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LeTV compares Apple to Nazis to promote its upcoming “bezel-less” phone

Posted by wicked March - 27 - 2015 - Friday Comments Off

letv apple

Have you ever heard of LeTV? Even if you know your Xiaomi from your ZTE, it’s likely that the name of this Chinese company doesn’t ring too many bells. Even in its home market, LeTV isn’t an established name, at least when it comes to smartphones. But the company’s ambitious boss is looking to change that.

Jia Yueting, chairman and president of Leshi Internet Information and Technology (commonly referred to as LeTV), took to Weibo to promote the release of the company’s first smartphone, the LeTV X900. So far, nothing special, but the artwork accompanying the post will surely raise some eyebrows.

letv apple

“Crowdsourced, freedom vs arrogance, tyranny” spells out the text in the cartoon. The choice is simple, in LeTV’s vision: the “walled garden” maintained by the “arrogant” Apple on the right, or the freedom enjoyed by all the cool (and apparently environment-conscious) kids on the left.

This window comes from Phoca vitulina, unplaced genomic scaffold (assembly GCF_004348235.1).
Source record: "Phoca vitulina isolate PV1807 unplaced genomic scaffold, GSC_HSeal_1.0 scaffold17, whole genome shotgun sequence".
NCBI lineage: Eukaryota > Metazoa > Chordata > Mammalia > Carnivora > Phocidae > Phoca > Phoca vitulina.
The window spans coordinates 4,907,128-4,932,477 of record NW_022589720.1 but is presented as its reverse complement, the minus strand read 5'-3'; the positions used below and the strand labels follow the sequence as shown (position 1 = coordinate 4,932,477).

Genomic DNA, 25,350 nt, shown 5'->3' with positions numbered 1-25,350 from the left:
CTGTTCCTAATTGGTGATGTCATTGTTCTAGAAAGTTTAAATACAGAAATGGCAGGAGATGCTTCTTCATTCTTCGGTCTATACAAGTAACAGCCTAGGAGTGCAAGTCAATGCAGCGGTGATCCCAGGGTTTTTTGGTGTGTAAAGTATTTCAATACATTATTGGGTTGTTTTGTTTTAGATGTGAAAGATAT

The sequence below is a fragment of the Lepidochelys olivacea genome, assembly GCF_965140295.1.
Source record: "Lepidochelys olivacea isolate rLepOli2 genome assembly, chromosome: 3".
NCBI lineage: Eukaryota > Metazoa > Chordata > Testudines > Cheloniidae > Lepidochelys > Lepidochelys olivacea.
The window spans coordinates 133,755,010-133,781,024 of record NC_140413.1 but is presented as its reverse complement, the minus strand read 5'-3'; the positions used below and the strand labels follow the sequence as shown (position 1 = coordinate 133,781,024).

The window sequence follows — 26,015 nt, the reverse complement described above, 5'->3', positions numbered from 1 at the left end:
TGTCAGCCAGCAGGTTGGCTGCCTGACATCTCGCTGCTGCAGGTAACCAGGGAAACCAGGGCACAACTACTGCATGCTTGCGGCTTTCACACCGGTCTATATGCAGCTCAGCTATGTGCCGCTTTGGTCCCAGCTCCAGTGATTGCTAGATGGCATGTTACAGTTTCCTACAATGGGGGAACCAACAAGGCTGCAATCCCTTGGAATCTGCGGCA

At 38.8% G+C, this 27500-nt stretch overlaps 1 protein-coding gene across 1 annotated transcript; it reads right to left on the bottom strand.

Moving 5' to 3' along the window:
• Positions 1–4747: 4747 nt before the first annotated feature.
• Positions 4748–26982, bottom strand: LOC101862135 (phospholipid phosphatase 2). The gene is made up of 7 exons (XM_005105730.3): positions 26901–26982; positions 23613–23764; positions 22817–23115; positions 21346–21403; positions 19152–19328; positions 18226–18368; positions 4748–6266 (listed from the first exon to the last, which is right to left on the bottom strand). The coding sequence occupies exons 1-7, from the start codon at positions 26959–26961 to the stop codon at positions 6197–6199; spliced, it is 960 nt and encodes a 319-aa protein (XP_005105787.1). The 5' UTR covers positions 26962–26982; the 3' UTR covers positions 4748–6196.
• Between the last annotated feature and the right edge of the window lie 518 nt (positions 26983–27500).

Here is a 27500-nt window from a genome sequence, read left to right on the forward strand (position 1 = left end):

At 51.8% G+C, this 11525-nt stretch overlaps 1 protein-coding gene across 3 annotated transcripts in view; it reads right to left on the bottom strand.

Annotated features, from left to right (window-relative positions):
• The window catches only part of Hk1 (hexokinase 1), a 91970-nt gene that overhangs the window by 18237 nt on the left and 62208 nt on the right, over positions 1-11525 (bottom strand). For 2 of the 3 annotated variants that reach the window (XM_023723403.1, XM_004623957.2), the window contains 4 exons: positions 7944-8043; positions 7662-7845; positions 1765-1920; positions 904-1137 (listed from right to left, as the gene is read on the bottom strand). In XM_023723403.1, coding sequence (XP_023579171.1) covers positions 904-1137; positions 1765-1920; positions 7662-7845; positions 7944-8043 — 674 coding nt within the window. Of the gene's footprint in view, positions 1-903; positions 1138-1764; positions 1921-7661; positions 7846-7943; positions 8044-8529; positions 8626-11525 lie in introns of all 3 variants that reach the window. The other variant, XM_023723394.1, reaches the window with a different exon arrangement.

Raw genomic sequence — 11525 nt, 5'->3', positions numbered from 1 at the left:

Yes, LeTV went there. It may not be in good taste, it may not be accurate, but this blunt portrayal of Apple as literally Hitler is sure to gain LeTV some much needed exposure for the X900.

The X900 is set to be released next month, and the most interesting thing about it shapes up to be its “bezel-less” design.

letv x900

Rumored specs include a 5.5-inch display, a Snapdragon 810 processor, 4GB of RAM, and a 20.7MP camera on the back. Not bad for a first effort from a company mostly known for its entertainment business.

The LeTV X900 “super phone” isn’t the only “bezel-less” device coming out of China soon. Just earlier this week, a leak revealed Oppo’s similar design. The pioneer in this field is, however, Sharp, whose Aquos Crystal device made it to US last year via Sprint.

Apple iPad Air Plus will have four speakers according to 3D case render

Posted by Tom March - 24 - 2015 - Tuesday Comments Off

The 12.9-inch Apple iPad Air Pro / Plus, which is expected to launch in the next few months, will likely sport four speakers according to a 3D render of a case for the tablet.

The speakers look like they’ll be at the top and bottom, two per side.

There’s also space for the volume controls, a microphone, a 3.5mm audio jack and a Lightning port at the bottom.